After the death of Staten Island man Eric Garner at the hands of members of the NYPD, much has been said about the chokehold that prompted his death in the first place.

And in the wake of the man’s death, protests have sprung up calling for – among other things – the elimination of the use of the chokehold by police to apprehend suspected criminals.

Now there’s legislation in New Jersey that would clarify when a chokehold used by the police would be considered illegal.

According to some members in the Assembly, bill (A4081) was introduced that states the use of chokeholds by law enforcement officers constitutes “deadly force,”

which is only justified “to protect the officer or another person from death or serious bodily injury, to arrest or prevent the escape of a violent criminal, or to prevent the commission of a violent crime.”

It sounds pretty simple.

Or I think it does, but does it hamstring the job of the cop responding to a call where a suspect may be trying to evade arrest.

First off, I think there needs to be a clearer definition of what constitutes a chokehold.

That wasn’t what brought down Eric Garner. What was used in that case is what police termed a “take down hold.”

A chokehold would completely block or break the suspects’ windpipe to constrain him and eventually bring him down.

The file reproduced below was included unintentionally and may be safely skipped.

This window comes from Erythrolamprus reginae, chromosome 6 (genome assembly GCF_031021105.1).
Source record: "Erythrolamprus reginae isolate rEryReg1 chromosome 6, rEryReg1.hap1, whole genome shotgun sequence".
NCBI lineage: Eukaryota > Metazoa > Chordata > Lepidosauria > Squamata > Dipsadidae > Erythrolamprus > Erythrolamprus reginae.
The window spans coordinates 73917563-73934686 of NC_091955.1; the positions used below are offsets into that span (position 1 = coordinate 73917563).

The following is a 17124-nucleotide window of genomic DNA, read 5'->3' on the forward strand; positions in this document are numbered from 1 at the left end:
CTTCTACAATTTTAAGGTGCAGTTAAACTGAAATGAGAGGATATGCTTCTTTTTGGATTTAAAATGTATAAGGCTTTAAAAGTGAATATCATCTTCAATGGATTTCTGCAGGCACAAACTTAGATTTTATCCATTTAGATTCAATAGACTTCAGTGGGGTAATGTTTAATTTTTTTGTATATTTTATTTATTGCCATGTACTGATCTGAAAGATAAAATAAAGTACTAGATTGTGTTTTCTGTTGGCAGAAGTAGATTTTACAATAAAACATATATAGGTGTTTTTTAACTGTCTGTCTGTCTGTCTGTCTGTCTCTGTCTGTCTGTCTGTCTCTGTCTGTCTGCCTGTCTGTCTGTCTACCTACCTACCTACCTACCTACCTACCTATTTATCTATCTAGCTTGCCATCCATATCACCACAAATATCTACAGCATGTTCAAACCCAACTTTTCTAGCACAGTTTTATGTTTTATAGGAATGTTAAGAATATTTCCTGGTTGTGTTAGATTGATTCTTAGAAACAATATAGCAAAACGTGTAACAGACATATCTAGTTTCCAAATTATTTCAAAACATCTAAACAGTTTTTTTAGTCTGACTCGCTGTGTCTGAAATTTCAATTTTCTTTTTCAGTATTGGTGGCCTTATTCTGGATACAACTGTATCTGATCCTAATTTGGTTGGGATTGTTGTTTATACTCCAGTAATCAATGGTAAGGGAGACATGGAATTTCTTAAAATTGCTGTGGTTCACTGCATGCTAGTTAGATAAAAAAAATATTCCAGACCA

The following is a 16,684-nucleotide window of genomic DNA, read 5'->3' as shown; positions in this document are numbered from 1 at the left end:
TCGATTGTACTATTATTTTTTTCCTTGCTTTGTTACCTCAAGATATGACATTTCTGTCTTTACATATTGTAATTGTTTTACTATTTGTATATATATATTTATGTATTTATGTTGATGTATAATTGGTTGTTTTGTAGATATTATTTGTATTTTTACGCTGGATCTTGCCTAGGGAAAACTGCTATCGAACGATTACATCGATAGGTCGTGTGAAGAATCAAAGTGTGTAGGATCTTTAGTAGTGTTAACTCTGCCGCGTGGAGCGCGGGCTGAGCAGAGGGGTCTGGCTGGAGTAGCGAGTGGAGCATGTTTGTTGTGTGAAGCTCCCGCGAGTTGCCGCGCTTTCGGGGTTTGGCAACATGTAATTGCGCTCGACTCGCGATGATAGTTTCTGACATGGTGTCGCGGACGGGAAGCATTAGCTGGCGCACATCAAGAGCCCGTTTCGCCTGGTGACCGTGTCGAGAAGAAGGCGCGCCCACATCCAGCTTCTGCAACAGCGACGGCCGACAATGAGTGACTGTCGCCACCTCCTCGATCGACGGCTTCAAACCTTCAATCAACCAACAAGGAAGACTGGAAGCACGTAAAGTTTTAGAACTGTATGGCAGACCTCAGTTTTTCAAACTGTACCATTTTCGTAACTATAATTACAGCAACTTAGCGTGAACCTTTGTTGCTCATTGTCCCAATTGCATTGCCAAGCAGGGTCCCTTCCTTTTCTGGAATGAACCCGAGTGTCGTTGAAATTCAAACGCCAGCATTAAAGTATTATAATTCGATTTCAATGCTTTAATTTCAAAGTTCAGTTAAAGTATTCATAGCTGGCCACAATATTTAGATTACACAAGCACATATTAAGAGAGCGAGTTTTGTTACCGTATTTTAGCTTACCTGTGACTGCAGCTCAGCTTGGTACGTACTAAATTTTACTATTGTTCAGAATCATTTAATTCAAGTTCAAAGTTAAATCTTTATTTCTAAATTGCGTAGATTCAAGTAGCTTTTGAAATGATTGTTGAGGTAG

That practice has been outlawed in NYC for some 20 years.

Oddly, the head of the New Jersey Fraternal Order of Police, Robert Fox, said he didn’t have a problem with it because it specifies that that the officers would only be in the wrong if they “knowingly” use the chokehold.

“My concern would have been if you get into a tussle with the guy and you put your arm on his head and it happens to slip down and choke him,” Fox said. “With the bill says knowingly I don’t think there’s a problem with it.”

That’s all well and good.

So here’s my question. Should a suspect try to evade arrest, what’s a police officer to do to bring him down?

I’m sure there must be other options – but the takedown hold, at least in the case of Garner, seemed to be the only option in their arsenal.

And just for the record, I’ve always held that the grand jury in the Garner case should have indicted the police officer.

Not for using the “take down” hold – but for all else following in the death of Garner.

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